Basal Cell Carcinoma - Medical Negligence Lawyers
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Basal Cell Carcinoma - Medical Malpractice
Basal cell carcinomas come from cells in the skin that have begun to grow uncontrollably on the skin. They begin at the deepest layer of the epidermis of the skin. They have several different appearances as will be described later. It is usually caused by an excessive exposure to UV rays, particularly when a person has excessive occupational exposure or heavy intermittent exposure to the sun. Basal cell cancer usually doesn't kill a person but it can be very disfiguring, especially if not treated promptly. Fortunately, it practically never spreads to distant body areas so it is not life threatening. If you have any concerns about your treatment, please use the helpline to speak to a basal cell carcinoma medical negligence lawyer at no cost and with no further obligation.
Basal cell carcinoma is very common, with about 250,000 cases of the disease detected each year in the Canada. It is considered the most common form of cancer among all cancers. About one of three cancers diagnosed will be skin cancer, usually basal cell cancer. It is important to know if you are at risk for the disease.
There are five signs of basal cell carcinoma that you should be aware of. Sometimes the cancer mimics other diseases, such as eczema or psoriasis. Only a well-trained doctor such as a dermatologist can know for sure if the skin disease is cancerous or not. Within the five signs of basal cell cancer, two or more of these signs will show up in the same cancer in most cases.
These are the five signs of basal cell cancer:
- Scarring: The area looks like a scar and is waxy, yellow or white. The borders are usually ill-defined and the skin is shiny. This is a sign that the basal cell carcinoma is bigger than it appears on the surface when you look beneath the surface skin.
- A sore that is open and does not heal. Instead it oozes, bleeds and crusts over for a few weeks. After that, it opens up again and re-bleeds. This is particularly a sign of an early basal cell carcinoma.
- A pink growth: This is a minimally-elevated lesion with a rolled border and a crusty appearing indentation in the middle. The lesion gradually enlarges.
- A reddish patch or irritated area. This often happens on the chest, shoulders, face, arms and legs. The patch is often crusty and might also itch. It can also just be present without any particular symptoms.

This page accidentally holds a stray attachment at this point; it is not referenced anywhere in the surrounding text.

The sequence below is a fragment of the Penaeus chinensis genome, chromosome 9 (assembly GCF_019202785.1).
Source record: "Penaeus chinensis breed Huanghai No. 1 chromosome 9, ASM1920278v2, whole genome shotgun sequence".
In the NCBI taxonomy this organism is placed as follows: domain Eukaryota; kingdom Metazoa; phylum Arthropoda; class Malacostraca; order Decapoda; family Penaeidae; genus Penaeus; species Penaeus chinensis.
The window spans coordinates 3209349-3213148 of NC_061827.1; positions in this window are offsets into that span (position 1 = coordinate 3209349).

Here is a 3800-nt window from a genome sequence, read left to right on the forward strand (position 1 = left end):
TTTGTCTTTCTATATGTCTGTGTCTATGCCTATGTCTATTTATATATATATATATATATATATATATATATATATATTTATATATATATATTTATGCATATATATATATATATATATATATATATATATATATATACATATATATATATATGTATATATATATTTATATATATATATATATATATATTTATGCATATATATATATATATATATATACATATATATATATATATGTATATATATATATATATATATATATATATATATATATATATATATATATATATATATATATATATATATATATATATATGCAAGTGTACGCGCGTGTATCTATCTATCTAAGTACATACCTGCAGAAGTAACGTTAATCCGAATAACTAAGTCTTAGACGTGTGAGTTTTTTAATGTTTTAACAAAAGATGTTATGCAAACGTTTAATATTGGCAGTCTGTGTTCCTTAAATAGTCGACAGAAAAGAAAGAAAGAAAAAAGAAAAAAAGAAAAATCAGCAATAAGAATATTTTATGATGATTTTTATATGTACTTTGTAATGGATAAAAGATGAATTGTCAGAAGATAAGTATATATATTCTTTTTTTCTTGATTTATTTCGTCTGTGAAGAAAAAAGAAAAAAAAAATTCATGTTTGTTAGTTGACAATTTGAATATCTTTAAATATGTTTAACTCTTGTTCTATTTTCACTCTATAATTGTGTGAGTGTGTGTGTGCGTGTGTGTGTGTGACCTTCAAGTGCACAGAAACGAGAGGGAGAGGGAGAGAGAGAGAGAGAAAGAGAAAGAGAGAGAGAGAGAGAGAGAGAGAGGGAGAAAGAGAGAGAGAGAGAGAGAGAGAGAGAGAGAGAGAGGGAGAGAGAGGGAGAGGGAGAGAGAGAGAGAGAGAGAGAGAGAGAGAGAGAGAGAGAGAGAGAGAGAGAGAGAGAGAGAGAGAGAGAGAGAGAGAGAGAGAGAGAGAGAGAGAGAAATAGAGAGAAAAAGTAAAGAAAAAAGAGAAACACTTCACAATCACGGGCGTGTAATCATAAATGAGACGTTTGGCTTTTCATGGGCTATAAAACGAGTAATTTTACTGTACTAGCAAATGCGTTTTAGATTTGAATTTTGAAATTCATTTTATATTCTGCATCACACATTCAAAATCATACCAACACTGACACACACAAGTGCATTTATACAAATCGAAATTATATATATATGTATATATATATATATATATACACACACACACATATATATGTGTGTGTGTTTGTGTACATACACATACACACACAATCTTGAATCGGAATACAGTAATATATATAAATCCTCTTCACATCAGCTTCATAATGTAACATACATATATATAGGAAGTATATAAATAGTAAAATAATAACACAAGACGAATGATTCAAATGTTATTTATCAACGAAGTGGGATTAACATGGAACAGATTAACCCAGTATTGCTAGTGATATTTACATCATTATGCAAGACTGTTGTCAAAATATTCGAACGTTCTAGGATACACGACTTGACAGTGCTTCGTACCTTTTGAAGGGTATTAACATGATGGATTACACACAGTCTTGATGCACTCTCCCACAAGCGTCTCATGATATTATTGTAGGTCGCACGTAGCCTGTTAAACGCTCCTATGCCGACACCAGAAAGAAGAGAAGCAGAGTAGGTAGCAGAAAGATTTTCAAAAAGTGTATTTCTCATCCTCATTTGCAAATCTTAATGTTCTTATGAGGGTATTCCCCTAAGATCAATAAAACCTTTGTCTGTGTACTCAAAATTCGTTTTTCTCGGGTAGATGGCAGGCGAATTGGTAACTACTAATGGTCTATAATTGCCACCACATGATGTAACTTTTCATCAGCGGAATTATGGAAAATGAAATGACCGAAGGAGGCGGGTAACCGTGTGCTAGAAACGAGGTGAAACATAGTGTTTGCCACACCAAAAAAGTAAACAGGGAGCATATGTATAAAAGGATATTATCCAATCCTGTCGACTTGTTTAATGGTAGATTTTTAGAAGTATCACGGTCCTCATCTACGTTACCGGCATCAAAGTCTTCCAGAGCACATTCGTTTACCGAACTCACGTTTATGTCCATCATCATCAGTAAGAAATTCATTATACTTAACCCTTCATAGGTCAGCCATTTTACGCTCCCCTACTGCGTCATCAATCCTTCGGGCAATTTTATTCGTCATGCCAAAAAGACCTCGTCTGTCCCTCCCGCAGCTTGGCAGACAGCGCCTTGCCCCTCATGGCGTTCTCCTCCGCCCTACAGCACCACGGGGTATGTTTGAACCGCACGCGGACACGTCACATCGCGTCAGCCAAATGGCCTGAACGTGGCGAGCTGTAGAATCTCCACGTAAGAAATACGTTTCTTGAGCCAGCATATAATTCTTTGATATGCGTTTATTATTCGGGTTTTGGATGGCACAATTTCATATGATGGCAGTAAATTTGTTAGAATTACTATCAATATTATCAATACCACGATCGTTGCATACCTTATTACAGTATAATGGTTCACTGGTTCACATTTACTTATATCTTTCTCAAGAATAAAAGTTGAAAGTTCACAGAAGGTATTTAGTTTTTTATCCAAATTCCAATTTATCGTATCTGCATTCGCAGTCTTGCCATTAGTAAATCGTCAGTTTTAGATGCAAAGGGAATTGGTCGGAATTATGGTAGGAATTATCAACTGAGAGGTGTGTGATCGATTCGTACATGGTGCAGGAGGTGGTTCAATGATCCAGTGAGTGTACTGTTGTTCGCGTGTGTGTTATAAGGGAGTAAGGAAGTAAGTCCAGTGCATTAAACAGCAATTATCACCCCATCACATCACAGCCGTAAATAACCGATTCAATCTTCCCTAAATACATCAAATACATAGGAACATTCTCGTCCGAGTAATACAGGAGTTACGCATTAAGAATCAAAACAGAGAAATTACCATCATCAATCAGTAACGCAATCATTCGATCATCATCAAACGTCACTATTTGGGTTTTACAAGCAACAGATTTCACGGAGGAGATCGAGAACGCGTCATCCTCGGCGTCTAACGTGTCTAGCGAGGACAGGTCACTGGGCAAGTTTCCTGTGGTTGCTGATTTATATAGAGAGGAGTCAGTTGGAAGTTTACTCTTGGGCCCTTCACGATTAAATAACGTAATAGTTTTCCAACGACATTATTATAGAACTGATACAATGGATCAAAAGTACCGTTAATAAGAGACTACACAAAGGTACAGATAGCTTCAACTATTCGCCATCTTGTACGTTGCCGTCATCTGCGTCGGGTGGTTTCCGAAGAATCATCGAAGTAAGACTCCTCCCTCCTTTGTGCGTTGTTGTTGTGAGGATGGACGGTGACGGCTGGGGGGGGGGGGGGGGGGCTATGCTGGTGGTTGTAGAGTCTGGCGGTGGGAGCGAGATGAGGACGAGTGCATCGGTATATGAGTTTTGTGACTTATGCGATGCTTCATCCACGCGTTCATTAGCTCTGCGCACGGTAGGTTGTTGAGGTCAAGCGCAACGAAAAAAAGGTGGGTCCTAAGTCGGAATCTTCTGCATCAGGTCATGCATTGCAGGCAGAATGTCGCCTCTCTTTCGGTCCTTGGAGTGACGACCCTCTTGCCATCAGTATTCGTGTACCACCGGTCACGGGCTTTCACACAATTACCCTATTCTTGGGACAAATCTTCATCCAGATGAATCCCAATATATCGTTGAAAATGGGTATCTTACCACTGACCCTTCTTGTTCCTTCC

- A shiny nodule or bump. This is a common presentation with a pearly appearance. It is often translucent with the colors of red, pink or white.
Even though basal cell carcinomas will not likely be deadly, they shouldn't be ignored either. In their earliest stages, they can easily be treated. If the tumor is getting enlarged, on the other hand, the surgery is more difficult and the end result is more disfigurement. Surrounding tissues can become damaged and can destroy vital organs. Remember, though, that it can't usually metastasize; it can simply be more aggressive.
One of the major complications of basal cell carcinoma treatment is failure to diagnose the disease properly and failure to remove all of the disease by surgery so that the cancer is allowed to grow unchecked, often beneath the surface of the skin.
Basal cell cancers usually have only one cause - exposure to the rays of the sun. This is why it is often seen on easily burned areas of the body, such as the ears, face, scalp, back and shoulders. In rare cases, exposure to arsenic or radiation can lead to basal cell cancer. Even local association with scars, burns, vaccinations, infections or even tattoos can be contributing factors to getting basal cell cancer.
People who are at the greatest risk of getting basal cell carcinoma are those who had a strong history of sun exposure. The majority have blond hair or red hair, fair skin, and eyes that are blue, grey or green. The elderly are most often susceptible to the disease but people as young as 40 years of age can get it. Lately, the report from dermatologists is that people in their twenties or greater are getting the disease.
Men tend to get the disease more than women but increasingly, women are getting the disease. Occupational exposure to the sun increases the risk of getting basal cell carcinoma. Those who have had basal cell cancer in the past are more likely to get the condition in the future. These people need regular screening with a dermatologist to check for early disease.
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The author of the substantive medical writing on this website is Dr. Christine Traxler MD whose biography can be read here